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Silicon-germanium for photonic applications

Silicon-germanium for photonic applications
Silicon-germanium for photonic applications
Germanium and silicon-germanium have become crucial materials in the silicon photonics field, enabling devices such as high speed photodetectors and high speed modulators to be realised.

In order to fabricate efficient and cost effective silicon photonic devices, high quality epitaxial germanium and silicon-germanium growth on silicon, or silicon-on-insulator, is of the utmost importance.

In this project, localised single crystal, defect free silicon-germanium on insulator islands have been grown using a rapid melt growth technique. Tailored tree-like structures have been used to modify the cooling rate of the structures during re-growth from the liquid phase. The resulting silicon-germanium composition profiles have been characterised using Raman spectroscopy.

Using these tailored tree-like structures, uniform composition silicon- germanium strips have been grown, which is the first time this has been demonstrated using a rapid melt growth technique. Additionally, the ability to locally tune the composition of adjacent silicon-germanium strips has been shown. This enables the possibility of growing a whole range of uniform composition strips, using only a single growth step and a single anneal step, for, amongst others, wavelength division multiplexing applications.

Epitaxial growth of germanium on silicon by plasma enhanced chemical vapour deposition has also been studied. Single crystal layers with a defect density of approximately 3.3x108 cm-2 and root mean square surface roughness of 3.5 nm have been demonstrated. It has also been shown that the defect density, surface roughness and crystallinity are all improved with a two minutes, 600 °C anneal.

This material has been used to fabricate 12.5 Gbit/s, 0.1 A/W waveguide integrated, zero bias photodetectors for 1550 nm silicon photonics applications, and also, germanium-on-silicon waveguides for mid-infrared silicon photonics applications.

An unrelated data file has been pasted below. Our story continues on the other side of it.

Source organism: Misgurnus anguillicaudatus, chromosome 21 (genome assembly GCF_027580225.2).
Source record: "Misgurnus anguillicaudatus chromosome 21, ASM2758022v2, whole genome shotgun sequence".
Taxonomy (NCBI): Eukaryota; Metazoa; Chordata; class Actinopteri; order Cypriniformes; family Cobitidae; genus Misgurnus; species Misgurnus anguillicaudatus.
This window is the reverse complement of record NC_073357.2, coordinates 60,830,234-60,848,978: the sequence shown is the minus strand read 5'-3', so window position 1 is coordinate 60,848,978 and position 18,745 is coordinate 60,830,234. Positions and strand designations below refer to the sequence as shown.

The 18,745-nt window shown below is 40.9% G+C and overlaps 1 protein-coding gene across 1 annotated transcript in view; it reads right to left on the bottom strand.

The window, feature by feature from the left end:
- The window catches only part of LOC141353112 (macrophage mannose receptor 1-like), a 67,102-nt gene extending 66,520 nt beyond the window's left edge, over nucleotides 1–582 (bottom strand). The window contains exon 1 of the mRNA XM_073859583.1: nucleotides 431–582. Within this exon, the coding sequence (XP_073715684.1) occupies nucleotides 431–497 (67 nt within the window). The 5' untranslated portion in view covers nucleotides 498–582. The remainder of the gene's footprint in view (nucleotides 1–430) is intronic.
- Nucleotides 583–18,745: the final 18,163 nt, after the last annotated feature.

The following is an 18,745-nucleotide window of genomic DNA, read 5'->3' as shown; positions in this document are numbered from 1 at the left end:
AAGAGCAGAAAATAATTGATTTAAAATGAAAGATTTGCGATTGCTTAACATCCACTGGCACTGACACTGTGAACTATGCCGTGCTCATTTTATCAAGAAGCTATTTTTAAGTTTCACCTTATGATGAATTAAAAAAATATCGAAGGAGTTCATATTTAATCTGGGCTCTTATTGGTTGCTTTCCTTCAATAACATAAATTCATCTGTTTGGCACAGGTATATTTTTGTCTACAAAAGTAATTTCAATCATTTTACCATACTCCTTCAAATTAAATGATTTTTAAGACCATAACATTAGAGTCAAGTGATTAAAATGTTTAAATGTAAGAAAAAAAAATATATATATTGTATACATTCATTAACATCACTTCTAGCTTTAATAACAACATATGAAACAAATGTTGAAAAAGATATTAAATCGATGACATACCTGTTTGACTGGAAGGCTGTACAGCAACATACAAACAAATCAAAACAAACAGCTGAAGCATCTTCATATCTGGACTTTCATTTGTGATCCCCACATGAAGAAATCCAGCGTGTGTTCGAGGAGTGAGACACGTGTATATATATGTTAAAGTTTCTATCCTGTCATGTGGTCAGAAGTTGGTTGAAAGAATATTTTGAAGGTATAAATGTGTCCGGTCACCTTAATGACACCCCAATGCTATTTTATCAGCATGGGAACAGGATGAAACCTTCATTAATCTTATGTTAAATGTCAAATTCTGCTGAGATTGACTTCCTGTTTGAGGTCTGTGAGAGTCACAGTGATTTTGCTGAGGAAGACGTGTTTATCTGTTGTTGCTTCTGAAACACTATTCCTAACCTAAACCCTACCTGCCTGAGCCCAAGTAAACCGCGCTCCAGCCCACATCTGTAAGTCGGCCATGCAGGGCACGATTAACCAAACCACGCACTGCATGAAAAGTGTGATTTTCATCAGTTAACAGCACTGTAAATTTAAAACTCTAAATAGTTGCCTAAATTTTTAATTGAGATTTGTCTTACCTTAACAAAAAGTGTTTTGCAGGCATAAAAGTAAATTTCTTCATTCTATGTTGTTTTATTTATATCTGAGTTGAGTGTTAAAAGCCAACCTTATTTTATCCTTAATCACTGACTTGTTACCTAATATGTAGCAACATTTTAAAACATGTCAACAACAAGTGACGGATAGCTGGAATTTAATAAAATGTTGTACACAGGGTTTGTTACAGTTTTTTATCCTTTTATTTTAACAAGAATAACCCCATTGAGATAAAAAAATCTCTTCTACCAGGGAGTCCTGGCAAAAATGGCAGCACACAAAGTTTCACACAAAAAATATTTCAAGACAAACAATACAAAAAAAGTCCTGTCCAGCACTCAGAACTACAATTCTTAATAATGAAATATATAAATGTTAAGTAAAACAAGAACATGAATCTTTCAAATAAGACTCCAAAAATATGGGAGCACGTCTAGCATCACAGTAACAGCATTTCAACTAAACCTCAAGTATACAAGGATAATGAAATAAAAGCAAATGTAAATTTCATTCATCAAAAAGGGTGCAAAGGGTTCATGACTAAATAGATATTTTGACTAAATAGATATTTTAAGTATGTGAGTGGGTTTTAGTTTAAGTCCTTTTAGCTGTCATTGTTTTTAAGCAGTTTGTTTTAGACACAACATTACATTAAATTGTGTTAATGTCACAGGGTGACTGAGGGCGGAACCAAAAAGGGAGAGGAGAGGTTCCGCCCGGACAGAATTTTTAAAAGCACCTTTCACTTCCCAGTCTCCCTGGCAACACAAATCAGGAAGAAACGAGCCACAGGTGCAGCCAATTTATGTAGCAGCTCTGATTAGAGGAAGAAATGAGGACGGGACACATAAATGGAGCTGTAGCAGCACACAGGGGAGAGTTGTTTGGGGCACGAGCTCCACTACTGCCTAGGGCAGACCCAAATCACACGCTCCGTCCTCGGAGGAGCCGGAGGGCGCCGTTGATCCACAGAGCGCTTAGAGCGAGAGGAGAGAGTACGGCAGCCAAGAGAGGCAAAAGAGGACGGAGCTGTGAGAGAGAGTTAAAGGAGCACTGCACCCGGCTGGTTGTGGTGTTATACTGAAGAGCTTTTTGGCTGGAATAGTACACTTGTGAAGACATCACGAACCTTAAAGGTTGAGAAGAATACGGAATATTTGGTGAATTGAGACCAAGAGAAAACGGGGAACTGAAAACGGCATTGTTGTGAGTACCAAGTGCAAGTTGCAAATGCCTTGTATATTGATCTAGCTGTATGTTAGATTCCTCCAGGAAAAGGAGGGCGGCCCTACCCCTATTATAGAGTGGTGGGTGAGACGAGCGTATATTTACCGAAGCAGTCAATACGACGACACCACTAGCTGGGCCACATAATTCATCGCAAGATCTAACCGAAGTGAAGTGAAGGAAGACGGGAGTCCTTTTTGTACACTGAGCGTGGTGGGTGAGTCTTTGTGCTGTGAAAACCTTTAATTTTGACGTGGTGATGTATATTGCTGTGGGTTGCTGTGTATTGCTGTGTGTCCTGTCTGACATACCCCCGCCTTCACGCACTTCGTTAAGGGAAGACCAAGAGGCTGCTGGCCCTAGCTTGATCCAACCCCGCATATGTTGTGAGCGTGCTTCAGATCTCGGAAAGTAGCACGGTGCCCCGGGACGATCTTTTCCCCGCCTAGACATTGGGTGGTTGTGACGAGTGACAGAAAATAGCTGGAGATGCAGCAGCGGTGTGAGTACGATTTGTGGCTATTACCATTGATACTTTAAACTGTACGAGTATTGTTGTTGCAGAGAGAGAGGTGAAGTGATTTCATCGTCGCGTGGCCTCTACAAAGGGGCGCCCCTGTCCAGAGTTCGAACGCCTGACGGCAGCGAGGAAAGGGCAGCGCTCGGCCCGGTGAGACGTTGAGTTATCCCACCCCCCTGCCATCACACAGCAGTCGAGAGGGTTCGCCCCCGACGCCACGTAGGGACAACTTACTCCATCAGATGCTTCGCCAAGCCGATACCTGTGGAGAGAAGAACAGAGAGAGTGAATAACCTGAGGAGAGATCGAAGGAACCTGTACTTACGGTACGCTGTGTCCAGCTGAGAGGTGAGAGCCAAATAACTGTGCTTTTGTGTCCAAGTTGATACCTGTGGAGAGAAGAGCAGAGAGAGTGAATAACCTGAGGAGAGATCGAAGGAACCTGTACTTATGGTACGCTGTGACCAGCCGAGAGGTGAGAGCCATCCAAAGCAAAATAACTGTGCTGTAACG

Littlejohns, Callum George
0fd6585d-030d-4d8f-a411-6fc03e083efa
Littlejohns, Callum George
0fd6585d-030d-4d8f-a411-6fc03e083efa
Reed, Graham
ca08dd60-c072-4d7d-b254-75714d570139

Littlejohns, Callum George (2015) Silicon-germanium for photonic applications. University of Southampton, Physical Sciences and Engineering, Doctoral Thesis, 229pp.

Record type: Thesis (Doctoral)

Abstract

Germanium and silicon-germanium have become crucial materials in the silicon photonics field, enabling devices such as high speed photodetectors and high speed modulators to be realised.

In order to fabricate efficient and cost effective silicon photonic devices, high quality epitaxial germanium and silicon-germanium growth on silicon, or silicon-on-insulator, is of the utmost importance.

In this project, localised single crystal, defect free silicon-germanium on insulator islands have been grown using a rapid melt growth technique. Tailored tree-like structures have been used to modify the cooling rate of the structures during re-growth from the liquid phase. The resulting silicon-germanium composition profiles have been characterised using Raman spectroscopy.

Using these tailored tree-like structures, uniform composition silicon- germanium strips have been grown, which is the first time this has been demonstrated using a rapid melt growth technique. Additionally, the ability to locally tune the composition of adjacent silicon-germanium strips has been shown. This enables the possibility of growing a whole range of uniform composition strips, using only a single growth step and a single anneal step, for, amongst others, wavelength division multiplexing applications.

Epitaxial growth of germanium on silicon by plasma enhanced chemical vapour deposition has also been studied. Single crystal layers with a defect density of approximately 3.3x108 cm-2 and root mean square surface roughness of 3.5 nm have been demonstrated. It has also been shown that the defect density, surface roughness and crystallinity are all improved with a two minutes, 600 °C anneal.

This material has been used to fabricate 12.5 Gbit/s, 0.1 A/W waveguide integrated, zero bias photodetectors for 1550 nm silicon photonics applications, and also, germanium-on-silicon waveguides for mid-infrared silicon photonics applications.

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Published date: February 2015
Organisations: University of Southampton, Optoelectronics Research Centre

Identifiers

Local EPrints ID: 376480
URI: https://eprints.soton.ac.uk/id/eprint/376480
PURE UUID: bdbfd8f8-467e-489b-838a-384655d79d91

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Date deposited: 03 Jul 2015 14:22
Last modified: 01 Aug 2018 16:31

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Contributors

Author: Callum George Littlejohns
Thesis advisor: Graham Reed

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